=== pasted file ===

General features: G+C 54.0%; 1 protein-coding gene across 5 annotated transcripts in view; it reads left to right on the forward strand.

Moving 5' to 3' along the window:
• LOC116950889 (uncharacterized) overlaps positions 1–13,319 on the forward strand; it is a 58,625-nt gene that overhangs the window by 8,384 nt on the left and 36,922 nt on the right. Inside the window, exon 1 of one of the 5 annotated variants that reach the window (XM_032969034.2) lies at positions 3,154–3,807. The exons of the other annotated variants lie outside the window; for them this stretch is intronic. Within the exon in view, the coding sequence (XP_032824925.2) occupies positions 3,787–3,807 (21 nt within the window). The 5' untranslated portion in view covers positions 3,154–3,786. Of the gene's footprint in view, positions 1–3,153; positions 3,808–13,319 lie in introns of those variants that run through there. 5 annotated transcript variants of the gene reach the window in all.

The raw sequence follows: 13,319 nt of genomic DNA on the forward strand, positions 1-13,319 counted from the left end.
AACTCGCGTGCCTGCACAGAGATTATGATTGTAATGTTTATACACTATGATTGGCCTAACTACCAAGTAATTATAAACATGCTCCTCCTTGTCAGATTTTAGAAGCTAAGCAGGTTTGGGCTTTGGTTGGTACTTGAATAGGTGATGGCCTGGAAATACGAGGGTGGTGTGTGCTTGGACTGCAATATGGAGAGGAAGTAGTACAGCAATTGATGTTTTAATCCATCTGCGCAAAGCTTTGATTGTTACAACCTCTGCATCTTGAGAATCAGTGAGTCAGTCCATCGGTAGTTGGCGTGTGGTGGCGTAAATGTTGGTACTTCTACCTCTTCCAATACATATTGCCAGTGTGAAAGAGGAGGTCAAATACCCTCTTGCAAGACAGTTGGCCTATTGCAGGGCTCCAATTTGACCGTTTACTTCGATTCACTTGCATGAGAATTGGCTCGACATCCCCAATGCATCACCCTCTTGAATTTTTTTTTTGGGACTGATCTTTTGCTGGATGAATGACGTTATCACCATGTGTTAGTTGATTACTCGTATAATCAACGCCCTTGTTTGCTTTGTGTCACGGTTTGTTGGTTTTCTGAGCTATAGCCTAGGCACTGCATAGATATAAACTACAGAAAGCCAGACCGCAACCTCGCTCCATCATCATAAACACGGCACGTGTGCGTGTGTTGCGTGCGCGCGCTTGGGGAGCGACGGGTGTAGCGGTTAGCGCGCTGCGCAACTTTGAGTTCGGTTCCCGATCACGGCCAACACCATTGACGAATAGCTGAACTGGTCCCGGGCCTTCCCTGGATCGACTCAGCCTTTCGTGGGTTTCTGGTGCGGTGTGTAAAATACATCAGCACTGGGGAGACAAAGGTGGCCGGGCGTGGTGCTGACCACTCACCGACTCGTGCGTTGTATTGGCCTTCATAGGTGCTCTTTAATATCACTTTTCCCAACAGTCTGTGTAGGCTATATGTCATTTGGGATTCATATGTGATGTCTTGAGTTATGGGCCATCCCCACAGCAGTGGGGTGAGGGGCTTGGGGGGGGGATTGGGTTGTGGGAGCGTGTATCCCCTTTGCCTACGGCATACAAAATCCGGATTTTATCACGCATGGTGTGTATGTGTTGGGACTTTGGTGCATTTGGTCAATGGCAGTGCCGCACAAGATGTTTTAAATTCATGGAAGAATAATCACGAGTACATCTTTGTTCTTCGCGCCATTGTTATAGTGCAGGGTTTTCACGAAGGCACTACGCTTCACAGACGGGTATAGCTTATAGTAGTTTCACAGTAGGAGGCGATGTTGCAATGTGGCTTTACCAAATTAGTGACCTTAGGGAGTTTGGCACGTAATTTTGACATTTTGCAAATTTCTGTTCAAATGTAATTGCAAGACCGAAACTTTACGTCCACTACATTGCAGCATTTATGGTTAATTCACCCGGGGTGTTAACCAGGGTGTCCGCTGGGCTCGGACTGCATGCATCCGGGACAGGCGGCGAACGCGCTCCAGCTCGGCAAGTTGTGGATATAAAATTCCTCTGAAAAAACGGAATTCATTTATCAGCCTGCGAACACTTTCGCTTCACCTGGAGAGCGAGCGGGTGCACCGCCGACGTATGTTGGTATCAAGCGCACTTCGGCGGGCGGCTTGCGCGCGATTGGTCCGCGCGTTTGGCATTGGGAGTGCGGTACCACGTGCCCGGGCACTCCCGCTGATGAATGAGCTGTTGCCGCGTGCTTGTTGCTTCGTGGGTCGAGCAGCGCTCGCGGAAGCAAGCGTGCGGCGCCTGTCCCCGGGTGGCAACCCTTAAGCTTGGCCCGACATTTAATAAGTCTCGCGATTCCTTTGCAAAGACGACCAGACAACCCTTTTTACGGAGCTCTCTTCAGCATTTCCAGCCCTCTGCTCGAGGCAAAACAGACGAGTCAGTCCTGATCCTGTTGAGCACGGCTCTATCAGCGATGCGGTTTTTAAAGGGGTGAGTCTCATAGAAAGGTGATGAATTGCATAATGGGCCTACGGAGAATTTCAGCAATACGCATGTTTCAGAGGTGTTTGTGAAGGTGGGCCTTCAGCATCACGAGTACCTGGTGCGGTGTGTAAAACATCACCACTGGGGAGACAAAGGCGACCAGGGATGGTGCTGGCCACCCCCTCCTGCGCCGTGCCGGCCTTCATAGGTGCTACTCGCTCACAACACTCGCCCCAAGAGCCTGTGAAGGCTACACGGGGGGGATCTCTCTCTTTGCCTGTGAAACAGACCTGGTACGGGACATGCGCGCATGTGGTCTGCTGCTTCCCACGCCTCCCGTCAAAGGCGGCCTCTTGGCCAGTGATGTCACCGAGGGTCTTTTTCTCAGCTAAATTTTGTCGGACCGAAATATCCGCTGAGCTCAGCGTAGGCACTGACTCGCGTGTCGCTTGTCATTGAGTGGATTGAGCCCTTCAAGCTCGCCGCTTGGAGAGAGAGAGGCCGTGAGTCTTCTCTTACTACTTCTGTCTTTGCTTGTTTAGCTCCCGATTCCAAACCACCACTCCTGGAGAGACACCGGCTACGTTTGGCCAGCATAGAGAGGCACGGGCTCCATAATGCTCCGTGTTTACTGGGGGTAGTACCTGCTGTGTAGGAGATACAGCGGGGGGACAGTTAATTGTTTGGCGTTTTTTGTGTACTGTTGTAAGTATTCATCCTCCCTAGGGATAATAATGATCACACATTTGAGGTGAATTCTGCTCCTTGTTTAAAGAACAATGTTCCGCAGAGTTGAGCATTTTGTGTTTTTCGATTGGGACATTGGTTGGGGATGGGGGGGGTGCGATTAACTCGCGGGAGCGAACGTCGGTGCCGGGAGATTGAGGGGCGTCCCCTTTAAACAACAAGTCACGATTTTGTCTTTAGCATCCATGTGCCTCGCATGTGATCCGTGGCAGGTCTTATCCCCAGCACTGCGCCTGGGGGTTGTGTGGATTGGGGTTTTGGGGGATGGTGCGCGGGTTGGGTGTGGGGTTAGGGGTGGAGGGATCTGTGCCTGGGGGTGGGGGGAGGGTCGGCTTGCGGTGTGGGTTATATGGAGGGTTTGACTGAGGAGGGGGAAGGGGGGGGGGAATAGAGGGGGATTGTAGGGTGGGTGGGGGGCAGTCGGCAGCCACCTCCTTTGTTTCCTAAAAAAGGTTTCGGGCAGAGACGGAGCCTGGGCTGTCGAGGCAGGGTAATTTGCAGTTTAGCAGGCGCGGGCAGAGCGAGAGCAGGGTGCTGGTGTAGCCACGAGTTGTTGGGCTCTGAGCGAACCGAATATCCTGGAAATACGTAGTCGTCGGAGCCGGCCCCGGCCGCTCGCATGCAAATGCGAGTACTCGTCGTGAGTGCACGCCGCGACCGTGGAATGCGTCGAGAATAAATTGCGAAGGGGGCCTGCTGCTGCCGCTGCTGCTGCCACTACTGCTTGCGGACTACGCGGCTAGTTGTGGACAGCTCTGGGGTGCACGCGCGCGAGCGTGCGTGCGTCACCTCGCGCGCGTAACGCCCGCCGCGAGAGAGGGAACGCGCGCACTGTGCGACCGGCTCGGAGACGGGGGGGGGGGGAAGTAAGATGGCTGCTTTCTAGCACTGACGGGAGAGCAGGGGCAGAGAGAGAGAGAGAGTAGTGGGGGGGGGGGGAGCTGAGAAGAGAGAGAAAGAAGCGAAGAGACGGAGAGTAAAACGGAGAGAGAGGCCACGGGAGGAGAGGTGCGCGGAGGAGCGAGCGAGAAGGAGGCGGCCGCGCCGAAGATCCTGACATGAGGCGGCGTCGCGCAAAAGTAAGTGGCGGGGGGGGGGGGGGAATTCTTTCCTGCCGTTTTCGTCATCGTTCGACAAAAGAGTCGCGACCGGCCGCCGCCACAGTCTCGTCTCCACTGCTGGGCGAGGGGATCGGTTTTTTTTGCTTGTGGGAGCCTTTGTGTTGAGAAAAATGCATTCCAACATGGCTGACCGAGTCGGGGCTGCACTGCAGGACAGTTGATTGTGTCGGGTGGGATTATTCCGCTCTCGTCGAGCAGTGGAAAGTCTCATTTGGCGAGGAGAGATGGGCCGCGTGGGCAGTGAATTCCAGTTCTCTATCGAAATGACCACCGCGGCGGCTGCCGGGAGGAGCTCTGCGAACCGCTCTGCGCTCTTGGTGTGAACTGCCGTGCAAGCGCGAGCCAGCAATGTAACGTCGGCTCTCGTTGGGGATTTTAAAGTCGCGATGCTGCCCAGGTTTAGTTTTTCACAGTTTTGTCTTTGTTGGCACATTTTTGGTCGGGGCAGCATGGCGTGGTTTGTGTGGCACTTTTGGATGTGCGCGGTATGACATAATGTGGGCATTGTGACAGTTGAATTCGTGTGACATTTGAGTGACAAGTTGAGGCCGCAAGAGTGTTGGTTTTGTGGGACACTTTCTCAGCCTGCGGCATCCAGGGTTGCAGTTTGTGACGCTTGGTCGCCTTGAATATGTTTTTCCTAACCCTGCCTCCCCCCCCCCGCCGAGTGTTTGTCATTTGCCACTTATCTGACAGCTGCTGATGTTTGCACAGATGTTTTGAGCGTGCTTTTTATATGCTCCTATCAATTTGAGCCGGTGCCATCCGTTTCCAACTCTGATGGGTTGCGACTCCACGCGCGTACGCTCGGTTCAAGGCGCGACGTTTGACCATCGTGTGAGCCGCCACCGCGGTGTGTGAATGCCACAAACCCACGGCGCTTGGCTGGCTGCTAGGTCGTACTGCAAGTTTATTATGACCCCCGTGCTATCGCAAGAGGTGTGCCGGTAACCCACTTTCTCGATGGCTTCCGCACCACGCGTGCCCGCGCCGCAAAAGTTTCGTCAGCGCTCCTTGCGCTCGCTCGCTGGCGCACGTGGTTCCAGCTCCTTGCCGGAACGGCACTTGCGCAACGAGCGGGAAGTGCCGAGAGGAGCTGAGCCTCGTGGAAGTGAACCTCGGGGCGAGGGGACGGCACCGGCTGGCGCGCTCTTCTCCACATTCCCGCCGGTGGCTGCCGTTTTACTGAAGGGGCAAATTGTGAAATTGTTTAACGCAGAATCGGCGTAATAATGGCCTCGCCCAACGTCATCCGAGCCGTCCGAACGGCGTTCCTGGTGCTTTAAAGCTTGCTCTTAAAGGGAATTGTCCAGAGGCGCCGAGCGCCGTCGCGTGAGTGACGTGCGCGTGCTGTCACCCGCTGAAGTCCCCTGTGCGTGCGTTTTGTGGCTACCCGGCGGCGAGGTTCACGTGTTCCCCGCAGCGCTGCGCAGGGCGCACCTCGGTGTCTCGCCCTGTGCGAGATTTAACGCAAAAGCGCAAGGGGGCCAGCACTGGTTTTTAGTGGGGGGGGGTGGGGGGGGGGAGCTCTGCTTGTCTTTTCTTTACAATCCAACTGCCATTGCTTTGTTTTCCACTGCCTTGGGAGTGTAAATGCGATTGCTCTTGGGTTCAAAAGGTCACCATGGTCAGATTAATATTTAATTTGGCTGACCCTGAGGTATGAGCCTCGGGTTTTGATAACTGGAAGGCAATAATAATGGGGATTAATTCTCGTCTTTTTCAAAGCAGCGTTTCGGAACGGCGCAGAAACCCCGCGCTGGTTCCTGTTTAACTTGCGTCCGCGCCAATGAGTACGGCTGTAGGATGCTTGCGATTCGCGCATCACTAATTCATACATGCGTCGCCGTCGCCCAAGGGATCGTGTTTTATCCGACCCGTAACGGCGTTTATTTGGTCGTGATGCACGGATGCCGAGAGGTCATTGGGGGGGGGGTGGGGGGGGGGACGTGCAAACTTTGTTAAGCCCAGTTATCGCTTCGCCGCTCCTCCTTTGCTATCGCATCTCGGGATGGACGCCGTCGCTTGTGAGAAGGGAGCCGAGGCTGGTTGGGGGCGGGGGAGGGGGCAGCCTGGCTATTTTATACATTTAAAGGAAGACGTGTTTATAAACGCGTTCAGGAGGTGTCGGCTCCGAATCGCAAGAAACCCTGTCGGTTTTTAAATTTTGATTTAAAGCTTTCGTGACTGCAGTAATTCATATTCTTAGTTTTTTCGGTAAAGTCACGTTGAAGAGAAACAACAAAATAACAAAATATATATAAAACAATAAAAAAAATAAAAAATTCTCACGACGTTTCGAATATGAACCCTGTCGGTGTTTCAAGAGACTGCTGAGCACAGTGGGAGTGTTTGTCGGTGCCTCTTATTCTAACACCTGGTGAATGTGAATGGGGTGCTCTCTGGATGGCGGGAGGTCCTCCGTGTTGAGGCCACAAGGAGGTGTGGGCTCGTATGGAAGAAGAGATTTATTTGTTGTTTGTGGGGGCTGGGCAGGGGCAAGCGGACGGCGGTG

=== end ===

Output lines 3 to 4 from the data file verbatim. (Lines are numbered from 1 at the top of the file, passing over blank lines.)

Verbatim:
• LOC116950889 (uncharacterized) overlaps positions 1–13,319 on the forward strand; it is a 58,625-nt gene that overhangs the window by 8,384 nt on the left and 36,922 nt on the right. Inside the window, exon 1 of one of the 5 annotated variants that reach the window (XM_032969034.2) lies at positions 3,154–3,807. The exons of the other annotated variants lie outside the window; for them this stretch is intronic. Within the exon in view, the coding sequence (XP_032824925.2) occupies positions 3,787–3,807 (21 nt within the window). The 5' untranslated portion in view covers positions 3,154–3,786. Of the gene's footprint in view, positions 1–3,153; positions 3,808–13,319 lie in introns of those variants that run through there. 5 annotated transcript variants of the gene reach the window in all.

The raw sequence follows: 13,319 nt of genomic DNA on the forward strand, positions 1-13,319 counted from the left end.